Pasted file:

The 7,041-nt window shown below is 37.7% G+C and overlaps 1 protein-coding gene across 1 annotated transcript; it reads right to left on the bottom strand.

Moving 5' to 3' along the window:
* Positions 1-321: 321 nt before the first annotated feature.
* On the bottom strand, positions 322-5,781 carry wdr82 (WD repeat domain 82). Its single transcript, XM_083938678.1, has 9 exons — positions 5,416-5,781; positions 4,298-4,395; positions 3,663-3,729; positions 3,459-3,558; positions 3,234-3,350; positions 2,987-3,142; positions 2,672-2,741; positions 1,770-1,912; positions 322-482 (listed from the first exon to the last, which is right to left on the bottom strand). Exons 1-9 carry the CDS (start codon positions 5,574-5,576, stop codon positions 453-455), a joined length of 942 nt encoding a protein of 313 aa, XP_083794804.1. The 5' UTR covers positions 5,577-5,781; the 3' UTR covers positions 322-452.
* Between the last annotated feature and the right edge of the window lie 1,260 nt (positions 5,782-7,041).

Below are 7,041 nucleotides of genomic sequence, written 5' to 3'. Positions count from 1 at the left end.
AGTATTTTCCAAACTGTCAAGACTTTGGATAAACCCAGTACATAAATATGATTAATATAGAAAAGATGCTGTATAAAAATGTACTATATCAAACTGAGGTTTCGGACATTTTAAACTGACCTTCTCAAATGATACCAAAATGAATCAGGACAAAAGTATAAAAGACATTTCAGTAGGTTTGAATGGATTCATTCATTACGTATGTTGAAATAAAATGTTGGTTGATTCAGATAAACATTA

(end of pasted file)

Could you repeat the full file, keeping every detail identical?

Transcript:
The 7,041-nt window shown below is 37.7% G+C and overlaps 1 protein-coding gene across 1 annotated transcript; it reads right to left on the bottom strand.

Moving 5' to 3' along the window:
* Positions 1-321: 321 nt before the first annotated feature.
* On the bottom strand, positions 322-5,781 carry wdr82 (WD repeat domain 82). Its single transcript, XM_083938678.1, has 9 exons — positions 5,416-5,781; positions 4,298-4,395; positions 3,663-3,729; positions 3,459-3,558; positions 3,234-3,350; positions 2,987-3,142; positions 2,672-2,741; positions 1,770-1,912; positions 322-482 (listed from the first exon to the last, which is right to left on the bottom strand). Exons 1-9 carry the CDS (start codon positions 5,574-5,576, stop codon positions 453-455), a joined length of 942 nt encoding a protein of 313 aa, XP_083794804.1. The 5' UTR covers positions 5,577-5,781; the 3' UTR covers positions 322-452.
* Between the last annotated feature and the right edge of the window lie 1,260 nt (positions 5,782-7,041).

Below are 7,041 nucleotides of genomic sequence, written 5' to 3'. Positions count from 1 at the left end.
AGTATTTTCCAAACTGTCAAGACTTTGGATAAACCCAGTACATAAATATGATTAATATAGAAAAGATGCTGTATAAAAATGTACTATATCAAACTGAGGTTTCGGACATTTTAAACTGACCTTCTCAAATGATACCAAAATGAATCAGGACAAAAGTATAAAAGACATTTCAGTAGGTTTGAATGGATTCATTCATTACGTATGTTGAAATAAAATGTTGGTTGATTCAGATAAACATTA